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Welcome to “Not Pretty, Not Rich,” a newsletter meant to keep you up to date on what’s happening in the markets and economy, and what you can do to take advantage — if anything.
A little housekeeping:
A reminder that I’m now sending this out on a Tuesday/Friday schedule for the time being. If any of you would like to see it more or less, let me know.
A disclaimer: I’m neither a financial expert or professional. I’m just a guy who writes about money, and this newsletter is a place for me to share my opinion, views, and resources. It’s unaffiliated with my employer, and all views contained within are my own.
And with that, it’s Friday, May 1… Wasn’t it just New Years?
It’s not a cure, but it’s something
Some good news: It looks like a treatment for COVID-19 has been found. Before you get too excited, though, this is just a treatment. Not a cure.
That said, the treatment, called “remdesivir,” even has our boy Dr. Fauci excited, so that’s promising. And like I said, it’s not a cure, but it does make a difference, according to the National Institute of Allergy and Infectious Diseases:
“Preliminary results indicate that patients who received remdesivir had a 31% faster time to recovery than those who received placebo (p<0.001). Specifically, the median time to recovery was 11 days for patients treated with remdesivir compared with 15 days for those who received placebo. Results also suggested a survival benefit, with a mortality rate of 8.0% for the group receiving remdesivir versus 11.6% for the placebo group (p=0.059).”
This doesn’t mean that we’re closer to a vaccine, either, unfortunately. But the race is on. According to a story in the New York Times, there are currently “at least 254 therapies and 95 vaccines related to Covid-19 being explored.”
Traditional vaccines take years and years to develop, but there’s a lot of effort being put behind finding one as soon as possible — because the toll this virus is having on the world is unprecedented. Again, we’re lucky it’s not deadlier.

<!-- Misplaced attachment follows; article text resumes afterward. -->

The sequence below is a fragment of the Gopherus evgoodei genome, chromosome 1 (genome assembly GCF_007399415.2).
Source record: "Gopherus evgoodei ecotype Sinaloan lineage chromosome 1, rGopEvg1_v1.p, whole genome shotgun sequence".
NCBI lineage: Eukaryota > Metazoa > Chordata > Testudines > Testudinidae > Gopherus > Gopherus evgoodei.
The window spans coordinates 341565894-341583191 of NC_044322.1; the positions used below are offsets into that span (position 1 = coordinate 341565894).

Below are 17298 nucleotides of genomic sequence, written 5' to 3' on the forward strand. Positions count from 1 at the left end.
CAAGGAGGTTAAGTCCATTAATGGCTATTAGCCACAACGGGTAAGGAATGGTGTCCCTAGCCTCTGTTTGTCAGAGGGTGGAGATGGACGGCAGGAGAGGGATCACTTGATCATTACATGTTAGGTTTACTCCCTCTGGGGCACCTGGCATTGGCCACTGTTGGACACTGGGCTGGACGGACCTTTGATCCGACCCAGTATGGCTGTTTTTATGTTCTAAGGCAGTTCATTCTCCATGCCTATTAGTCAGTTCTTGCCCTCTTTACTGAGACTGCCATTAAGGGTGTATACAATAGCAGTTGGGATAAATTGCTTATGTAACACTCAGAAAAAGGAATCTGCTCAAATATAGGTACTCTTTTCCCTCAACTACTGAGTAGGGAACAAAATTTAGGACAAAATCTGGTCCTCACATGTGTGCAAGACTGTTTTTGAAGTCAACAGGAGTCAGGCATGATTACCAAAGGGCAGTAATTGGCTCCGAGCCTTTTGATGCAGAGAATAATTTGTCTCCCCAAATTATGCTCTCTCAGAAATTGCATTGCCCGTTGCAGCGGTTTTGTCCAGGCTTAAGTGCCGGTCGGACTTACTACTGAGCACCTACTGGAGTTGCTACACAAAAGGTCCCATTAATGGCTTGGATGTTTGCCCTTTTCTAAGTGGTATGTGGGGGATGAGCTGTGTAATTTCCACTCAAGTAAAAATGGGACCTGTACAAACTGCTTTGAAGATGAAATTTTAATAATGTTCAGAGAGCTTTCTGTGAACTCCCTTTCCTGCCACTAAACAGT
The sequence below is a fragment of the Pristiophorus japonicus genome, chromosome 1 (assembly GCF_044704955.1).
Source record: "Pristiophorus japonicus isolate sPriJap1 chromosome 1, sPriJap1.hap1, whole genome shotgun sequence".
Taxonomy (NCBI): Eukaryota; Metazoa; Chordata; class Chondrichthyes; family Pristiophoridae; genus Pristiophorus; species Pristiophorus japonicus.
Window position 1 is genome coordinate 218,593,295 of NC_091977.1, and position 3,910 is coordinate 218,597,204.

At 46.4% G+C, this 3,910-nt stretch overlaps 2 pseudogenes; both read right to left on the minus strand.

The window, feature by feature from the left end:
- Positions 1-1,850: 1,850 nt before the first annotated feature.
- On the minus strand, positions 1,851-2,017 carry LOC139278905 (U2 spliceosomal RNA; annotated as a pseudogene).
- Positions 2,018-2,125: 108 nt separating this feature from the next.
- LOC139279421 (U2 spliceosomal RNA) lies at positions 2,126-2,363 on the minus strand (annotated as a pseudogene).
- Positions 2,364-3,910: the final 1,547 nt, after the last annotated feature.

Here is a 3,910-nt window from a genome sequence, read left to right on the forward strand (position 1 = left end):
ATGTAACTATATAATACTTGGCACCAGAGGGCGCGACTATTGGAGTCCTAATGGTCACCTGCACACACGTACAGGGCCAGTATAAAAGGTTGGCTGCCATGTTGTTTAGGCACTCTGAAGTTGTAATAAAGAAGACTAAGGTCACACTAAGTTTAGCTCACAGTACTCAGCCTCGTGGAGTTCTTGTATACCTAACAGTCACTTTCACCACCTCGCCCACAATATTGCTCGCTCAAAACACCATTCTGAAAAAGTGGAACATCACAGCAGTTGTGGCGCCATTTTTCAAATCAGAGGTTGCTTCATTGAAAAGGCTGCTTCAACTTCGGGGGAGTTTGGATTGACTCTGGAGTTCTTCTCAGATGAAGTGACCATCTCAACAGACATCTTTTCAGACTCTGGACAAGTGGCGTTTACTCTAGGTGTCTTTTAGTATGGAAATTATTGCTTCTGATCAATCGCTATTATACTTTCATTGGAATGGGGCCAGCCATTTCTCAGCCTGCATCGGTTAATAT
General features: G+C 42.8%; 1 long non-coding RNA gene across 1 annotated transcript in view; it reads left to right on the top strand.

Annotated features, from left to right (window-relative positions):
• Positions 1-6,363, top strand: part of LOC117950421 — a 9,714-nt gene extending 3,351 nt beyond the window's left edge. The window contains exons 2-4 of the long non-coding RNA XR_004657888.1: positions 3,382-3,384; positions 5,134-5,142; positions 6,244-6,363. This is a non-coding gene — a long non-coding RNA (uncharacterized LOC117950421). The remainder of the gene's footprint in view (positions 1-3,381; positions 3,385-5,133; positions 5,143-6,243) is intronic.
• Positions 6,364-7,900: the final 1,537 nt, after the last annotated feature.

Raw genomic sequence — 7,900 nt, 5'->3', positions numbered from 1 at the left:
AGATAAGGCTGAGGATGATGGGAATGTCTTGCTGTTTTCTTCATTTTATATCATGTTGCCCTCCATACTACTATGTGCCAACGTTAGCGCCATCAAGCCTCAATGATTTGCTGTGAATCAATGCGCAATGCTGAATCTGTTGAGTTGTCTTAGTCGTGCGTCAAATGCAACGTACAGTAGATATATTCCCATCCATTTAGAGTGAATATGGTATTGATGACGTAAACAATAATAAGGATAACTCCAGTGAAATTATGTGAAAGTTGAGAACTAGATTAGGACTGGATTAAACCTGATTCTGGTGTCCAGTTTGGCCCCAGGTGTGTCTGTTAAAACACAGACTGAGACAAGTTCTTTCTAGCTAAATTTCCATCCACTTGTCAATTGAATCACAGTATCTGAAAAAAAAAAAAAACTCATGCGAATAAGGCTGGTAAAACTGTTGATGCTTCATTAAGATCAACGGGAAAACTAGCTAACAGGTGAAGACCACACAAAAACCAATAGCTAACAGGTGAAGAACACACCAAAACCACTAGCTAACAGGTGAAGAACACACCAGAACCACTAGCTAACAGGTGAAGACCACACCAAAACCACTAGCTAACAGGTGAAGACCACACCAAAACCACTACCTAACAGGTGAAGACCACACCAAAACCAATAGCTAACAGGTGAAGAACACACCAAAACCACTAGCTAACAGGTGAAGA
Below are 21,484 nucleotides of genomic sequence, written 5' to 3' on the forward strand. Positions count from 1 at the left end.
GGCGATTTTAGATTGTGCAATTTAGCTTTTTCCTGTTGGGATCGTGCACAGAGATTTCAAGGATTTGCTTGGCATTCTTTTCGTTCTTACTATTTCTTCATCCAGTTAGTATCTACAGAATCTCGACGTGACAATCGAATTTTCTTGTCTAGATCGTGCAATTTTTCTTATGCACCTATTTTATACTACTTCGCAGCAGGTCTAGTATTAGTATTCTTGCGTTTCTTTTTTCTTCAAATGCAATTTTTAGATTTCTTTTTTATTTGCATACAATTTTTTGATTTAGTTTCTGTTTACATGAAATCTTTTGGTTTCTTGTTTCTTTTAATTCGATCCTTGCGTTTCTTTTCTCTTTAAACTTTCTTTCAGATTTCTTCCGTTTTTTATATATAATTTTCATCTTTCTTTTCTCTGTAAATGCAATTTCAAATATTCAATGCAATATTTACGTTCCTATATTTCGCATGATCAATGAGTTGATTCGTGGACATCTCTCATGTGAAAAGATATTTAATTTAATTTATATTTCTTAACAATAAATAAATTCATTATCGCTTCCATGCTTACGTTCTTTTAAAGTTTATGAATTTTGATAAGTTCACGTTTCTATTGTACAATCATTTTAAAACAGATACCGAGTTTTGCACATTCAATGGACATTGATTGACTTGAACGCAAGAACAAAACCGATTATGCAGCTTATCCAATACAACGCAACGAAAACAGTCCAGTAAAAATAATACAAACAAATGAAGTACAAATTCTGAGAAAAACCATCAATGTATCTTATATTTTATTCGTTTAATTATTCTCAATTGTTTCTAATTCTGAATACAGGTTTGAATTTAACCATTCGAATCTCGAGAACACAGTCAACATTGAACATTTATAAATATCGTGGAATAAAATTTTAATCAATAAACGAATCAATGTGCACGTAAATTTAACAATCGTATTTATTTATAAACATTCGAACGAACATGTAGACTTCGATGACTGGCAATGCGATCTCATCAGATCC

30 and 33
Speaking of the toll the virus is taking on the economy, we have more mixed numbers that are hard to square. Yesterday’s weekly unemployment numbers showed that another 3.84 million have lost their jobs, bringing the six-week total to more than 30 million.
Despite that, the stock market had a hell of a month. In fact, it had its best month in 33 years. The S&P 500 was up 12.7% for the month of April, for the third-best month since World War II.
So, we have 30 million unemployed, and the best month for the market in 33 years — again, hard to wrap your head around. While we certainly shouldn’t be complaining that the market is up, many of the financial professionals I’ve spoken to say that they think reality will hit at some point. That doesn’t mean we’ll see a total free-fall as we did in February when the market sank 34%, but there’s a real chance it could see a substantial decline.
While the pandemic is the biggest thing affecting the markets, it’s not the only variable. We have oil prices in the mix, and as we march into the summer, the upcoming election could cause some volatility, too.
That’s all to say that you shouldn’t expect the markets to necessarily calm down in the near term. So maybe just ignore your 401(k) until 2025.
A treasure trove of investing resources
If you’re new to investing or perhaps just looking for more tools and resources, I came across a cool collection on GitHub. You can find it here — the tools and resources are open source, meaning that they should be free to use.
I don’t know who compiled it all, but it’s a pretty cool and thorough collection. Contained inside are articles about getting started, software and market tracking recommendations, tutorials on different types of analysis, and a lot more. I plan on sifting through it myself to learn more, and if you’re looking to get into investing or just check out some new tools or resources, take a look.
I hope it’s helpful. Until Monday,